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For Cantor, Message Is the Medium

Minority Whip Eric Cantor (R-Va.) and his chief deputy, Kevin McCarthy (R-Calif.), are retooling the House GOP’s once-formidable legislative arm-twisting operation into one focused on helping the party bolster vulnerable incumbents and unify its message.

Aggressively collecting votes from the rank and file — the hallmark of whips such as Rep. Roy Blunt (R-Mo.) and his predecessor, Tom DeLay (R-Texas) — will take a back seat for the House GOP as it attempts to dig its way out of minority status.

The first step: McCarthy and Cantor intend to raise $1 million for the whip team to ensure that the 50-plus members are less worried about re-election and can focus on helping the two young guns expand the Republican Conference.

“We will help raise money to go toward the whip members to make sure they’re all strong as well,” McCarthy said in an interview on Friday. “As the whip team gets tighter, there are so many things we will be doing together. There are different angles that we are going to have to work smarter and harder in being with fewer numbers.”

The infusion of cash is only one of a host of changes — both political and policy oriented — that Cantor and McCarthy are implementing as part of their multifaceted plan to revamp the Republican whip operation.

Some of the changes are structural, such as holding whip meetings on Mondays so Members have a firm grasp of the Conference’s message at the beginning of the week. More substantive changes include Member and staff policy training so that the whip team can present a unified front to the rest of the Conference.

Thanks to the new vote deficit in the House and the lack of a Republican president, Cantor will not face the same pressure that Blunt felt during his tenure as the No. 2 Republican.

“When one is in a 256-178 minority, it is rare that you’ll do a lot of vote corralling,” said Rep. Mike Conaway (R-Texas), a whip team member.

Without motions to recommit, vote counting is pretty simple, said Rep. Devin Nunes (R-Calif.), a member of the whip team, referring to a rules change passed last week by the House that limits the minority’s ability to block legislation.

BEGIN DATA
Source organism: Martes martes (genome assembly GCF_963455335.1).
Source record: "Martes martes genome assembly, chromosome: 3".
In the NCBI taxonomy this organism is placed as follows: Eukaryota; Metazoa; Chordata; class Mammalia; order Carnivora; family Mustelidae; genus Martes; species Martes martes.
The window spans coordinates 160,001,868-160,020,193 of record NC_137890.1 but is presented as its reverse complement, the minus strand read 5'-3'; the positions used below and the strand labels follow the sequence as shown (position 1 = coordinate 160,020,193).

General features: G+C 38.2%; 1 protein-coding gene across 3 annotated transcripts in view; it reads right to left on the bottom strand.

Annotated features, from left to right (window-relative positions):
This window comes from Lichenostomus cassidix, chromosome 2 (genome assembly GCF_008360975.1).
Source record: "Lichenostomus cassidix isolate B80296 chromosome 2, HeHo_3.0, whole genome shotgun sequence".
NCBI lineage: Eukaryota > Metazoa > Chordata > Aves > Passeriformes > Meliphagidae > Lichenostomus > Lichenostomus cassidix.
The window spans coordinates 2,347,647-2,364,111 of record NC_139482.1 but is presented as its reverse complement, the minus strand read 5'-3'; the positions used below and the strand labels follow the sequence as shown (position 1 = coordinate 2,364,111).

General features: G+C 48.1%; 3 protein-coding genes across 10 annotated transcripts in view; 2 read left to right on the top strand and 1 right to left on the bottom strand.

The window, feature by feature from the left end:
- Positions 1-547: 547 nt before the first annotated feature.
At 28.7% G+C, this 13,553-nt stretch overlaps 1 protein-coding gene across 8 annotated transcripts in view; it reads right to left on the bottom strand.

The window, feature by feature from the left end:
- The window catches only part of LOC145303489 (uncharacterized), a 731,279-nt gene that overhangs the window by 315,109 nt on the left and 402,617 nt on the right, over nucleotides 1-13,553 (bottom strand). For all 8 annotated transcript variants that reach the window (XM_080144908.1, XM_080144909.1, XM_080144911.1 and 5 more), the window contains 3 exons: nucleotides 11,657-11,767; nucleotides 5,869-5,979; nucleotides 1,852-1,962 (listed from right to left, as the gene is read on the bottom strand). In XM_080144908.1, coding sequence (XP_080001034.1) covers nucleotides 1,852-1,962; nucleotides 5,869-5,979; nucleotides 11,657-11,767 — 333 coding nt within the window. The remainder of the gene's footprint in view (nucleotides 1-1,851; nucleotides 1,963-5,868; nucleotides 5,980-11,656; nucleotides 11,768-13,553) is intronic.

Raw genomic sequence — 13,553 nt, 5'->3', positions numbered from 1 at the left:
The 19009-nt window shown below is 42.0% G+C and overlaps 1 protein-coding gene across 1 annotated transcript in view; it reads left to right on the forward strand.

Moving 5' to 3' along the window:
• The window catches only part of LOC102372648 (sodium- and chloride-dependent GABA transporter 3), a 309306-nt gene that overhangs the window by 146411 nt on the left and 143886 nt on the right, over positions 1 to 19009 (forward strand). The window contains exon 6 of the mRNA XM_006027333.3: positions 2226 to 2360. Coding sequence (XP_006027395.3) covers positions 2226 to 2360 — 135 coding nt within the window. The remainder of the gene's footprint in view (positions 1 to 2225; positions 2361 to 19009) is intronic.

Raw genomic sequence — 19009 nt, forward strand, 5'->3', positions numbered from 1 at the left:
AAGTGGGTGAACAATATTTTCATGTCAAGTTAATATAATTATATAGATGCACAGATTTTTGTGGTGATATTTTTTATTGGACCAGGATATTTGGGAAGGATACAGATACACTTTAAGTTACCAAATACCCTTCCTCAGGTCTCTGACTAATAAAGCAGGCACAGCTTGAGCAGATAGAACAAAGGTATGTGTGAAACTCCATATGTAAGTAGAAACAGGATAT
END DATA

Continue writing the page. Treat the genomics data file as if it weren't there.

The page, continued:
Rep. Mark Kirk (R-Ill.) said the key to functioning with smaller numbers is creating an echo chamber through tight, effective messaging.

“Now you’ve got a huge deficit in votes, and we all know that while the Democrats can shut down votes and block amendments the one thing they can’t do is mess with the First Amendment — and in the end the First Amendment has always been the most powerful tool of the minority,” Kirk said. “But it requires … finding a tight message that can be repeated in multiple forms and multiple voices and that becomes a key thing for the whip operation to do.”

Because, he added, on the House floor “the victories will be few and far between.”

There will also be a stronger emphasis on fundraising and politics. Under Cantor, political discussions will occur monthly — the whip team would meet sporadically in the 110th Congress to discuss polling and strategy at the Capitol Hill Club.

“Seeing that there is going to be a considerable amount of effort recruiting candidates and being more political … I think having an off-site location where we can focus on polling and candidates is going to be beneficial,” Nunes said.

Members are also required to fulfill their fundraising obligations to the National Republican Congressional Committee.

“They want us to lead by example,” said Rep. Lynn Westmoreland (R-Ga.), who is serving his first term on the whip team.

“In the end, [Cantor] was right to say the principal job of leadership is to make a majority. And you do that by being a better representative of the American people, but also it comes down to raw politics, recruiting candidates, resources to campaigns etc., etc.,” Kirk said. “The whip team under Roy was very much a creature of running a majority, and that is not the mission of this team.”

“We are going to … grow tighter as a family; the way you get to the majority is that we are all united,” McCarthy said. “One thing is we are going to have to unite the Conference and ideas and others to move us forward — I think the whip team will be the core of doing that.”

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